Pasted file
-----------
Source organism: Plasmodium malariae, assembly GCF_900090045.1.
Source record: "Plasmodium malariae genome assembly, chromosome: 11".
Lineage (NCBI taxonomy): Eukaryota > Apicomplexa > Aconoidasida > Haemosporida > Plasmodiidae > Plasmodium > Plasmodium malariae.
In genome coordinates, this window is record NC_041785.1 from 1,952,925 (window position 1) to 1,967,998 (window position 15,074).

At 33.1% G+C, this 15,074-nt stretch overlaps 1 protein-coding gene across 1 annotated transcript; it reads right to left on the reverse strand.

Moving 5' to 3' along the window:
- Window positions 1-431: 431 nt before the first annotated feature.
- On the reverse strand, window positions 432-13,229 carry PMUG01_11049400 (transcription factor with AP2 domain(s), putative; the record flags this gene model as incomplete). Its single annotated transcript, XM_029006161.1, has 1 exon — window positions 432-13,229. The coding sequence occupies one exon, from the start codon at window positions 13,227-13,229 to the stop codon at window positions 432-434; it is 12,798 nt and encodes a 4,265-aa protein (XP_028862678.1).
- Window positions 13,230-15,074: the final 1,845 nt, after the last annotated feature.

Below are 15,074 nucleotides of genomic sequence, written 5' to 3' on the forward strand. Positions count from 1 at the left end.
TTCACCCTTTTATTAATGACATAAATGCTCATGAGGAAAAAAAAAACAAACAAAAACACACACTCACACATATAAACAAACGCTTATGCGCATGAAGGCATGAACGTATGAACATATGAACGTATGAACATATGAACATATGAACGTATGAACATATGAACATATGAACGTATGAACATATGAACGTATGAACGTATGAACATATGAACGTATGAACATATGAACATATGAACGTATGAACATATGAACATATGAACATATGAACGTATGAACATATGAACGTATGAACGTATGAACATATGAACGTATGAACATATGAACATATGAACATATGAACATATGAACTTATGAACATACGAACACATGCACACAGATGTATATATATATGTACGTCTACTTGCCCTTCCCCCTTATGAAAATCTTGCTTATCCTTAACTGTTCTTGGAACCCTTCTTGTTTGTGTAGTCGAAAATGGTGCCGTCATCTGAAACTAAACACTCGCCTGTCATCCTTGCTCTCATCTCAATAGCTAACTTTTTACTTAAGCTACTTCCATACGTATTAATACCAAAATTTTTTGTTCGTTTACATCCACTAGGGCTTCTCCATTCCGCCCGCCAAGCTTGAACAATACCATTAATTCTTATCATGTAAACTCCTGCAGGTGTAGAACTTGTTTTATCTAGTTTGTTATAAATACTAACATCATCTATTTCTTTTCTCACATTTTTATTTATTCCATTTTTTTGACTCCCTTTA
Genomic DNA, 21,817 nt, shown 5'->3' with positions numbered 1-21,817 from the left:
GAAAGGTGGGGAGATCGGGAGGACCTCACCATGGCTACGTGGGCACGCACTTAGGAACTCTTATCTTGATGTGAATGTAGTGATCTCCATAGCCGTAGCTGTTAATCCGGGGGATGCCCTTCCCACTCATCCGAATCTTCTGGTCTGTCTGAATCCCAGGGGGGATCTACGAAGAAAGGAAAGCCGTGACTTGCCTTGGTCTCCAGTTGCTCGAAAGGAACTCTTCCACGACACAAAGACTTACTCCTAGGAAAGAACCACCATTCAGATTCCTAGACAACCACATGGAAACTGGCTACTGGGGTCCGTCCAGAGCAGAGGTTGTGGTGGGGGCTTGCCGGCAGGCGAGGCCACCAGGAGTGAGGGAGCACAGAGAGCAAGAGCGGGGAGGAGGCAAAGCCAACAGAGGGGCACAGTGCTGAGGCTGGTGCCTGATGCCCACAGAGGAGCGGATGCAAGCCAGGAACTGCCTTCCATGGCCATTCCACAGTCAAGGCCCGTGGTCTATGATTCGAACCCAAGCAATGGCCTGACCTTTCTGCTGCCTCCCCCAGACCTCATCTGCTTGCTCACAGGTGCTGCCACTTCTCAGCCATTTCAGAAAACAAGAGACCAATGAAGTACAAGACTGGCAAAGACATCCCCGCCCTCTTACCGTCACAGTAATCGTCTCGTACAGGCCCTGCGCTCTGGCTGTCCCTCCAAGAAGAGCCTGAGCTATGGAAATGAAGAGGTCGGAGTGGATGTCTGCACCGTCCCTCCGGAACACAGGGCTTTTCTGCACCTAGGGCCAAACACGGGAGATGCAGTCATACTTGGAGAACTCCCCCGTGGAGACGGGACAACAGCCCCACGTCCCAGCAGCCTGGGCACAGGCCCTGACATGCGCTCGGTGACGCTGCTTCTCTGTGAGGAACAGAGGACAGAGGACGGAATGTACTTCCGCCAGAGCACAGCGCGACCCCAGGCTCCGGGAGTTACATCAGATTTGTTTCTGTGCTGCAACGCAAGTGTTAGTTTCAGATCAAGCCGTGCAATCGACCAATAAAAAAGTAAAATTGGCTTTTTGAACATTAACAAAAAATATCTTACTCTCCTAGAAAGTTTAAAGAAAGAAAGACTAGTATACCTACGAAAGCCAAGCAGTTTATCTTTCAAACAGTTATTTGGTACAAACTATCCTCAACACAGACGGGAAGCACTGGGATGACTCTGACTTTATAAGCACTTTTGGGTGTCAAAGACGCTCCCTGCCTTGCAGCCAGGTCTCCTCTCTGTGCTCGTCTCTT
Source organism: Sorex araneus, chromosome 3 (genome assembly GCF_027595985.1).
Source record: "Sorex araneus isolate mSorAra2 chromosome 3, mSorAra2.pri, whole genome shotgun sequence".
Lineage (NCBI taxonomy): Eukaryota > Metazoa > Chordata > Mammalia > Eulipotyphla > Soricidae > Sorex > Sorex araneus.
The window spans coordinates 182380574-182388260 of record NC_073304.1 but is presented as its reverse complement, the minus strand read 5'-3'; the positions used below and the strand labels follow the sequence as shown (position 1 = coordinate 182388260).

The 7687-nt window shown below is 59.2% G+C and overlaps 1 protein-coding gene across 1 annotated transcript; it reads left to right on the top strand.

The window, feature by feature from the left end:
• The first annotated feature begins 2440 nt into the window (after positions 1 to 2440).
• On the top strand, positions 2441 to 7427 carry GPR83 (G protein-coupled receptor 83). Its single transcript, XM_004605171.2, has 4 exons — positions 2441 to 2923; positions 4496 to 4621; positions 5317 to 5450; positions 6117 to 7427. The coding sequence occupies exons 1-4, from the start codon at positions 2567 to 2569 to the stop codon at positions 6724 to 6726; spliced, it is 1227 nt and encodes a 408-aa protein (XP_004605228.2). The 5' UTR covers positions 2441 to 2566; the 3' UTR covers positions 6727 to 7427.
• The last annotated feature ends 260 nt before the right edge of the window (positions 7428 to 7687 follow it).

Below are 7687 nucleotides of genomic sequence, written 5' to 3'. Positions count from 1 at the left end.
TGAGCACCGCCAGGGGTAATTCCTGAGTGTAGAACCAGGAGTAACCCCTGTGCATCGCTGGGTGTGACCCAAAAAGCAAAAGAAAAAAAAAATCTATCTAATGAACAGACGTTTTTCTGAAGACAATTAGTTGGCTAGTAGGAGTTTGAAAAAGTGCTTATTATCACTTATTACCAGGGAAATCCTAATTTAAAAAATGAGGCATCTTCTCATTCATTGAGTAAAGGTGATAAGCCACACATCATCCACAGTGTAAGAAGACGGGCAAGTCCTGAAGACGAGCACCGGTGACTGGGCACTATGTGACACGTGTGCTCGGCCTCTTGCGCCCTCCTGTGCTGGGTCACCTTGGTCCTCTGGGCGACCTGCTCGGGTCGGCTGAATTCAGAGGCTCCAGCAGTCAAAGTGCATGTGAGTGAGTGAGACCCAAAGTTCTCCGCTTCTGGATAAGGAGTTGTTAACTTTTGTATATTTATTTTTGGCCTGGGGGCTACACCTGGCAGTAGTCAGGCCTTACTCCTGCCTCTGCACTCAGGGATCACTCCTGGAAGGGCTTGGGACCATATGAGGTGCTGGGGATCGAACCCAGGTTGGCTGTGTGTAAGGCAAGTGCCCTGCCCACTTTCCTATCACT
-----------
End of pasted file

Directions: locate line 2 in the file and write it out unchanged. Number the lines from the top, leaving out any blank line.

Source record: "Plasmodium malariae genome assembly, chromosome: 11".